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CIA Recruiting: The Rare Topic The Spy Agency Likes To Talk About

Mar 26, 2018
Originally published on March 26, 2018 7:35 am

Want to work at the CIA? Here's some guidance from Sheronda. We can't use her last name. But we can tell you she's the agency's chief of talent acquisition, or head of recruiting.

So, at what age can you start?

"We are looking for high school students to come in certain occupations," Sheronda said.

That's right. Some kids who have just graduated from high school can start working at the CIA. There's an even more extensive college internship program.

What about social media accounts?

"People here do use social media. And yes, specific guidelines are provided," Sheronda said.

What if you dabbled with drugs?

"It's actually asked up front on the application. Have you done drugs within the last year? That is a standard intelligence community question," she added.

It used to be within the past five years. But times have changed. Now, you're probably O.K. if you haven't used drugs in the past 12 months.

The CIA rarely speaks publicly. But when it comes to recruiting, the agency can't seem to stop talking. These efforts are more visible than ever, with pitches on social media, regular appearances at college job fairs, and even the occasional plug by outgoing CIA Director Mike Pompeo.

"CIA-dot-gov is where you go to apply. We are always looking for talented young men and women," Pompeo said at a conference outside Los Angeles in December.

A view from the inside

The CIA invited NPR to its headquarters in Langley, Va. — and into a recording studio that's complete with a green screen — to speak about the evolution of its recruiting with Sharanda and two other women, Mary and Kim. Once again, it's first names only.

Mary is an undercover officer and it's extremely rare for someone with her job to speak on the record.

She was born in South Asia and is fluent in several "hard languages," as she puts it. She's spent much of her 20-year career in hot spots she's not going to share with us.

"I was in training when [the Sept. 11, 2001 attacks] happened and it certainly was a wakeup call to my class that we weren't going to be hobnobbing in Paris necessarily," Mary said. "But maybe going to some of the not so nice places."

She was right about that.

"I've been overseas for a majority of my career. I've only come back for a few months to process and then to go off to the next assignment," she said.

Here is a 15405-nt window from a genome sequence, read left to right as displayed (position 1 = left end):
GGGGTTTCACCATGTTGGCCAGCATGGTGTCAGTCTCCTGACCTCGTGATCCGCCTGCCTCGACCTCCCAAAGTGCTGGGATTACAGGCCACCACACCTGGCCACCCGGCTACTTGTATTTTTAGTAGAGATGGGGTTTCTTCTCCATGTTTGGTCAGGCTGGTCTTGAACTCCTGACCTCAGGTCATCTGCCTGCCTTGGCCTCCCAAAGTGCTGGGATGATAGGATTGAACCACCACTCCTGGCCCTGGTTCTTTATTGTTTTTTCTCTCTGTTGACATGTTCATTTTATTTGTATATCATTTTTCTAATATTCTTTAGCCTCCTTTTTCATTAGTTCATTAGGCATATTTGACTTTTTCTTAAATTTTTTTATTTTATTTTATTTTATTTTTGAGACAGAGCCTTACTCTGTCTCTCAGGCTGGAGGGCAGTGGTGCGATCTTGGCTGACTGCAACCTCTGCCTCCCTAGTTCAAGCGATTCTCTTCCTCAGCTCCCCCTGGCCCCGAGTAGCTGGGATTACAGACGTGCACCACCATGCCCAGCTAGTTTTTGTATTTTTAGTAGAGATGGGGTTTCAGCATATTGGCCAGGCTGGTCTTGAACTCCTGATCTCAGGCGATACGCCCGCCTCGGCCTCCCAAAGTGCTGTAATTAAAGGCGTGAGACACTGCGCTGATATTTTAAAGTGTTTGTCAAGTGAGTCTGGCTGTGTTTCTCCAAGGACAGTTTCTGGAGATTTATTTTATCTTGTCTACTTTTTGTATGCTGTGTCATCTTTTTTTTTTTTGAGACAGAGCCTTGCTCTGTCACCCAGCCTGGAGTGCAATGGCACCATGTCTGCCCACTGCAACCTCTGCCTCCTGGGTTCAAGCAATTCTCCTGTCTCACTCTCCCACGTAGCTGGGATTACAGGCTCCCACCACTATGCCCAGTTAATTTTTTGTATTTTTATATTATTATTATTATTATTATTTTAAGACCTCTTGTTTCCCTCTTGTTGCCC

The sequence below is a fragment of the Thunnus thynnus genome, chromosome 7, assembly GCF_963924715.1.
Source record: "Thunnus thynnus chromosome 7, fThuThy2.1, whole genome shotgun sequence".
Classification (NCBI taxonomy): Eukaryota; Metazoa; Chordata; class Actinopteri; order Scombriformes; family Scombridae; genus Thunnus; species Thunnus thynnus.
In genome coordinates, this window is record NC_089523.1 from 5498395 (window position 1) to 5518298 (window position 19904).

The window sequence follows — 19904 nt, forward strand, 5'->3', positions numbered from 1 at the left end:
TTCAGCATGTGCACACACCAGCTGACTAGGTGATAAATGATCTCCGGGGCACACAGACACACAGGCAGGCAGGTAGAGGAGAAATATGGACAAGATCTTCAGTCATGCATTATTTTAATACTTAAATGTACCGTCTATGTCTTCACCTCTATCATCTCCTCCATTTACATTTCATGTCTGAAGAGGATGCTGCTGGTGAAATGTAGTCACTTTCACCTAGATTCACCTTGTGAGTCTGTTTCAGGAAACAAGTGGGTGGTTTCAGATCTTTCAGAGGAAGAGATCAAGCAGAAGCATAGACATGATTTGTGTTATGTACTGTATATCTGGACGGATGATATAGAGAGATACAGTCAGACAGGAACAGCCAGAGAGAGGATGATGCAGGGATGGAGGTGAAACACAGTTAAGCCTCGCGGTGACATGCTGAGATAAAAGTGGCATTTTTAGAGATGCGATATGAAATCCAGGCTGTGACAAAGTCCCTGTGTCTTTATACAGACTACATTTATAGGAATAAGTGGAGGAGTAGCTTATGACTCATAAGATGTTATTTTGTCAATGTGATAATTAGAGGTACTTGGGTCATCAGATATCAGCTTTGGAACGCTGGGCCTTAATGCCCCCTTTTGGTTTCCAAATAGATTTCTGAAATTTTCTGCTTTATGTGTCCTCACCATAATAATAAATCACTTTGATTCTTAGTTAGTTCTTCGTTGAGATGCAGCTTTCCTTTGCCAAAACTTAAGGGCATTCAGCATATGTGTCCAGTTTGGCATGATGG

The job is demanding, requiring all kinds of sacrifices and limitations on her personal life.

"In my case, I am undercover," Mary added. "And what [the CIA] encourages is that you limit the number of people that you tell, your very trusted inner circle, family, maybe a friend or two. But I chose not to tell most of my family, mostly because they worry."

Openly recruiting

In contrast to Mary, Kim has spent her 13-year career at CIA headquarters as an analyst, much of it focused on Africa. She's able to be relatively open about her job. She's naturally outgoing and speaks at public events like college job fairs.

"I've always wanted to work at CIA. This is what I've wanted to do since I was 12," Kim said. "I saw a movie and I wanted to be like that guy in the movie."

What movie?

"Clear and Present Danger. I wanted to be Jack Ryan," she said — the lead played by Harrison Ford.

Growing up in a small, Midwestern town, she had no idea how she'd make her way to the CIA, or if the agency would be interested in her as an African-American woman.

"When I decided to go to the CIA career fair, I had a professor tell me that I could not have dreadlocks and that I was going to have to change who I was," she recalled.

For the record, Kim still has dreadlocks. And they haven't held her back.

She's now chief of staff for the Directorate of Analysis. That means she supervises teams that put together intelligence sent in by CIA officers around the world.

Many applicants

Applications to work at the CIA shot up after the al-Qaida attacks in 2001. Former CIA Director Michael Hayden said they reached 160,000 in his final full year at the agency, 2008. They have come down a bit since then, according to Sharanda, though she declined to give a figure.

Still, the agency has become more visible, and more widely welcomed at places like universities.

For journalist and author Daniel Golden, this was a sea change from his student days in the 1970s.

"Back then, it was commonplace for students to protest the presence of a CIA recruiter on campus," he said. These days, "recruiters are pretty universally accepted and students sign up in droves for these sessions."

Golden is the author of Spy Schools: How The CIA, FBI, and Foreign Intelligence Secretly Exploit America's Universities. The book looks at how the CIA openly recruits American students — and quietly contacts foreign professors and students at U.S. schools — with the aim of getting them to work for the agency when they head back home.

The CIA "speaks at universities. It hires people from universities. It funds research at universities," he said. "An awful lot of things are taking place now that never would have been considered suitable when I was young."

The old CIA recruiting cliche is a college professor tapping a promising student on the shoulder — a white, male student — and discreetly guiding him to the agency.

That still happens. But now there are YouTube videos, like this one below, which features Frank, a staff operations officer, who says: "I plan and guide challenging foreign intelligence collection operations, counter-intelligence activities, and covert action programs."

This CIA outreach has changed in style and substance.

Up to 20 percent of new hires are now in mid-career, with specialized skills:
ex-military types for the paramilitary force; cyber experts who can spot digital threats, and instructors for in-demand languages, including Chinese, Korean and Farsi.